Brown v. Board of Education was a landmark case in the history of American education. There were several events and issues which led up to this critical event. From the 1892 Plessy vs. Ferguson Supreme Court Case, the precedent of "separate but equal" was set. This doctrine affected the school system, in that there were separate schools for white and black children. These schools were constitutional as long as they were equal. In the 1900s, with industrialism in the forefront, the cities went through a process of alteration. This concept is crucial because it illustrates that people began to live in ethnic enclaves. These neighborhoods later effected where students would attend school. In turn, the quality of the schools were also affected depending on the area.
In 1908, the case of Braya College vs. Kentucky attacked the racially mixed school of Braya College in Kentucky. The state mandated that there be separate facilities separated by at least 25 miles.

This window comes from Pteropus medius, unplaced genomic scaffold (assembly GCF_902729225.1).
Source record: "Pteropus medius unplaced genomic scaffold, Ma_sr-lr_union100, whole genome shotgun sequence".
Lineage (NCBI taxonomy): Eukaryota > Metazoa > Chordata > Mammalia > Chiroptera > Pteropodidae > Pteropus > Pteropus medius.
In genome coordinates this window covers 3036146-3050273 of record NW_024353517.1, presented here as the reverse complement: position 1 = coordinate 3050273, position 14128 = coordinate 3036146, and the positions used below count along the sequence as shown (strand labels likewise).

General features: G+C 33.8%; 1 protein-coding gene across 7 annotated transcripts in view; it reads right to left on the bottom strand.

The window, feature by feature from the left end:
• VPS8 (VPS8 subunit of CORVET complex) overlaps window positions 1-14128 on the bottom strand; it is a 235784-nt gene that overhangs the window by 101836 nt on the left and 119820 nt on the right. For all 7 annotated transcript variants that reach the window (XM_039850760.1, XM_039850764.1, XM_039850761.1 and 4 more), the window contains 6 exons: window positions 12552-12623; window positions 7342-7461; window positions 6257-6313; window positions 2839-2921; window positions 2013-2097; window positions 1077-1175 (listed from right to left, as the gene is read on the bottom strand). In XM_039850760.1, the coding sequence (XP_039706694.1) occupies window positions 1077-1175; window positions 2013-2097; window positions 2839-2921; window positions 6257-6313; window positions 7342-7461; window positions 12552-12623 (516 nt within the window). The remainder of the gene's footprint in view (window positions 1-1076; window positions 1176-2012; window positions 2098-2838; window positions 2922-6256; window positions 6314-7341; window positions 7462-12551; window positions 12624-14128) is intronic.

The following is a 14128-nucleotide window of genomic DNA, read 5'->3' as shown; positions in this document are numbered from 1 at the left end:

The Supreme Court upheld the ruling and Braya College was segregated.
Then in 1931, the issue of segregation was challenged by the Lemon Grove Incident in San Diego. In this case, which was used as a precedent for the Brown vs. Board of Education case, the parents of Mexican children demanded that their children be given the same education as the local ranch owners' children. The judge favored for the Mexican children and ruled that school desegregation was illegal.
Finally, another event leading up to the Brown vs. Board of Education was the case of Gaines vs. Missouri in 1938. In this case, Gaines, a black law student, wanted to go to law school in Missouri. Due to a lack of separate facilities, Missouri had the option of paying for Gaines to attend law school in another state which has separate...